So lets take a small step in reducing energy consumption
and save potential developers over 10s of CPU time.
This release allocates a new Rack `env' hash for every request.
This is done for safety with internally-(thread|event)-using Rack
apps which expect to use `env' after the normal Rack response is
complete, but without relying on rack.hijack. Thanks to
Dirkjan Bussink <email@example.com> for the patch:
The major version is bumped since:
1) there are performance regressions for some simple Rack apps
2) unsupported 3rd-party monkey patches which previously
relied on this behavior may be broken (our version of
The test suite is also more reliable on multi-core systems
and Ruby 3.x.
 thread from 2017 around rack.hijack safety:
tests: force blocking I/O for Ruby 3.x
Otherwise we get test failures since we use sysread
and syswrite in many places
Since we allocate a new request object for each request,
the #clear call is now unnecessary
This removes the reuse of the parser between requests. Reusing these is
risky in the context of running any other threads within the unicorn
process, also for threads that run background tasks.
If any other thread accidentally grabs hold of the request it can modify
things for the next request in flight.
The downside here is that we allocate more for each request, but that is
worth the trade off here and the security risk we otherwise would carry
to leaking wrong and incorrect data.
While no incompatible changes to any supported configuration
files are planned, some deep internal data structures will
change and there are likely some 3rd-party monkey patches broken
We don't want at_exit firing in child processes and never wanted
it. This is apparently a long standing bug in the tests that
only started causing test_worker_dies_on_dead_master failures
for me. I assume it's only showing up now for me due to kernel
scheduler changes, since I've been using the same 4-core CPU for
~11 years, now.
This release supports env['rack.after_reply'] which allows
rack middleware to pass lambdas to be executed after the client
connection is closed, matching functionality in Puma.
Thanks to Blake Williams for this patch:
The top-level of our website is now simpler and no longer
redundant with the contents of https://yhbt.net/unicorn/README.html
(which contains the old content)
created.rid has no business being published anyways, and
index.html is redundant given README.html. Avoid confusing
search engines with identical documents at different URLs.
Our "homepage" is just a directory listing, now, which should
help discoverability of non-HTML docs. Old content is at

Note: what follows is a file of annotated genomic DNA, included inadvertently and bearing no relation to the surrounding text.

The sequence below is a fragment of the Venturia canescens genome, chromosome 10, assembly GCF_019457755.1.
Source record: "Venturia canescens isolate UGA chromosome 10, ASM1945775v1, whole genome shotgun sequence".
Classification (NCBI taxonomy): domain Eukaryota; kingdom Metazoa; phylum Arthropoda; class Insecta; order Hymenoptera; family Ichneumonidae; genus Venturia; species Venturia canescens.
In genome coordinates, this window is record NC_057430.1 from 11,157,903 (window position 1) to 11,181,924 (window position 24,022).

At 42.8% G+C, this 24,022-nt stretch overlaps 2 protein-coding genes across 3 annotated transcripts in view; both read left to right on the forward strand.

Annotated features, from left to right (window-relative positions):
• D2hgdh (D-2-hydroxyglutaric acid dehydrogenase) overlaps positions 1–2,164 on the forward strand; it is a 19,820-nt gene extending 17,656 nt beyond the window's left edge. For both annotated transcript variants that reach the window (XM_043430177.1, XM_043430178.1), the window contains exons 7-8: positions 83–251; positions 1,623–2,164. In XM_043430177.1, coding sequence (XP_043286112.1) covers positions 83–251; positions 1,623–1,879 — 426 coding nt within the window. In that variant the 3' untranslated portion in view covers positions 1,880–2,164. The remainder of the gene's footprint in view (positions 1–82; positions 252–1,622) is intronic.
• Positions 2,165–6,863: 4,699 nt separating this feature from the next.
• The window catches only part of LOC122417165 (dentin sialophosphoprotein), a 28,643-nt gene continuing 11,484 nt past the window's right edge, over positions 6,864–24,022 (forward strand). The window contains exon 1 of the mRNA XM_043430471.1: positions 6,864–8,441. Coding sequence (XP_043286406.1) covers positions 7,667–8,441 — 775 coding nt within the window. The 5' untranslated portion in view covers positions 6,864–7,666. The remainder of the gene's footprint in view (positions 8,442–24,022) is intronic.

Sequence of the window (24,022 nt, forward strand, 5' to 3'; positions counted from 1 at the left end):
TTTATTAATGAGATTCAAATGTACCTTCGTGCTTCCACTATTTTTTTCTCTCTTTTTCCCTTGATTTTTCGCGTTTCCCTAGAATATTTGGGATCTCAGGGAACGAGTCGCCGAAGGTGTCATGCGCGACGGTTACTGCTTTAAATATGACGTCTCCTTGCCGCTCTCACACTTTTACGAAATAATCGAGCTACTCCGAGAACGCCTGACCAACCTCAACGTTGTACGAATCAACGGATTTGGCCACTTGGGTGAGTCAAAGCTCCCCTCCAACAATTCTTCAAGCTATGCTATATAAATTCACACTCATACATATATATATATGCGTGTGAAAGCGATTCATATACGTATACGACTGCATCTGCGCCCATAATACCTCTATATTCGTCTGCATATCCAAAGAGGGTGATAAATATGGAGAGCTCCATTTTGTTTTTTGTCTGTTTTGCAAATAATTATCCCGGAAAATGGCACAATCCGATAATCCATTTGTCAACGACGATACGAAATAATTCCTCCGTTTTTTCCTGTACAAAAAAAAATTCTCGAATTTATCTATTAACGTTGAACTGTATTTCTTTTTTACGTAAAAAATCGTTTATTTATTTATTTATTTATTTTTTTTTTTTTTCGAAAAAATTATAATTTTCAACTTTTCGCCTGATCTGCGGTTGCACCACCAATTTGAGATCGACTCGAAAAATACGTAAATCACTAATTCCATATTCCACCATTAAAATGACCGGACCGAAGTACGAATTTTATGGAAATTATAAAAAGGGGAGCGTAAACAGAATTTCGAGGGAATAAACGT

This adds `rack.after_reply` functionality which allows rack middleware
to pass lambdas that will be executed after the client connection has
This was driven by a need to perform actions in a request that shouldn't
block the request from completing but also don't make sense as
There is prior art of this being supported found in a few gems, as well
as this functionality existing in other rack based servers (e.g. Puma).
[ew: check if `env' is set in ensure statement]
Acked-by: Eric Wong <firstname.lastname@example.org>
Relaxed Ruby version requirements for Ruby 3.0.0dev.
Thanks to Jean Boussier for testing
Apparently, an IMAP server happened at some point and somehow
stays running. Maybe more users have IMAP clients than NNTP
Ruby just recently bump the master version to 3.0.
This requirement bump is necessary to test unicorn
against ruby master.
[ew: wrap at <80 columns for hackers with poor eyesight]
Acked-by: Eric Wong <email@example.com>
We can limit the amount of Ruby-version-specific code to
just the stuff in ext/* and bin/*, reducing I/O traffic
and FS + page cache footprint.
Furthermore, rely on GNU make behavior to copy all the necessary
files so we don't trigger unnecessary extconf.rb invocations
just by touching a .rb file in lib.
This can be useful for diagnosing failures, especially since
GNU tail supports inotify these days.
This release adds support for the early_hints configurator
directive for the 'rack.early_hints' API used by Rails 5.2+.
Thanks to Jean Boussier for the patch.
If a user removes "early_hints" entirely from the config file, a
SIGHUP needs to restore the default value. This is consistent
with the behavior of all the other configuration variables.
Cc: Jean Boussier <firstname.lastname@example.org>
IO#sysread may only capture the 103 response and return before
the server can send the 200. Since we don't support persistent
connections, we can just use IO#read to rely on the server
giving us an EOF after the 200 is sent.
Cc: Jean Boussier <email@example.com>
While not part of the rack spec, this API is exposed
by both puma and falcon, and Rails use it when available.
The 103 Early Hints response code is specified in RFC 8297.
This release fixes a bug for users of multiple listeners setups
where a busy listen socket could starve other listeners.
Thanks to Stan Hu for reporting and testing.